It was the final morning of our trek in Torres del Paine National Park, Chile. The previous five days, we’d survived wind storms that forced us to cling to mountainside shrubs. I’d suffered a mysterious spider bite that made my eye look like I just emerged from a heavyweight boxing match.

We were worn. No pain, no gain, they say. Fortunately, we’d been rewarded with mind-opening landscapes and trekking camaraderie that more than made up for it all.

And this morning’s trek would cap off six days’ effort with a sunrise view of the namesake towers, the Torres del Paine.

I don’t recall which one of us made the first move, but we motivated one another to pile on layers of clothes, switch on the headlamps and hit the trail. The weather didn’t appear promising. There were ominous clouds that suggested coming rain, but we hoped it could all change in the couple of hours it would take to reach the towers.

Open the panorama to full screen to see what we found when we reached the towers. Early morning wake up calls can be painful, but usually they’re totally worth it.

Panorama: The Torres (Towers) at Sunrise – Torres del Paine National Park, Chile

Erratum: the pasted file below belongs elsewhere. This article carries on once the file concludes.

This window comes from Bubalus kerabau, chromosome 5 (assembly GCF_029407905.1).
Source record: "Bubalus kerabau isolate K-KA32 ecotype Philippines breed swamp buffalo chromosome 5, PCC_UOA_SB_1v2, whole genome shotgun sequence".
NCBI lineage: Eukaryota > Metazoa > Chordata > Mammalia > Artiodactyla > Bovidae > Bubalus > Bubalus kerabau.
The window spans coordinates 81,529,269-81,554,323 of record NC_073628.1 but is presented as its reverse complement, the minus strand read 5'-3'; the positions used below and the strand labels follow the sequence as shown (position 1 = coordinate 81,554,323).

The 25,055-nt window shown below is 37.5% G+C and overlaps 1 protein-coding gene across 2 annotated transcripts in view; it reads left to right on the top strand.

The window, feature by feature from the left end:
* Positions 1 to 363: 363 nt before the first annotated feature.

panorama directions

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Antarctica, The Lemaire Channel [360-Degree Panorama]http://uncorneredmarket.com/antarctica-lemaire-channel-panorama/ http://uncorneredmarket.com/antarctica-lemaire-channel-panorama/#comments Thu, 23 Jan 2014 15:14:50 +0000 http://www.uncorneredmarket.com/?p=14353 By Daniel Noll

We were on our way north, making the long return journey from south of the Antarctic Circle to our final destination in Ushuaia, Argentina. The captain announced that we would soon be going through the Lemaire Channel, a narrow passage strait in northern Antarctica framed by steep cliffs and icebergs. Everyone aboard ship was invited […]

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By Daniel Noll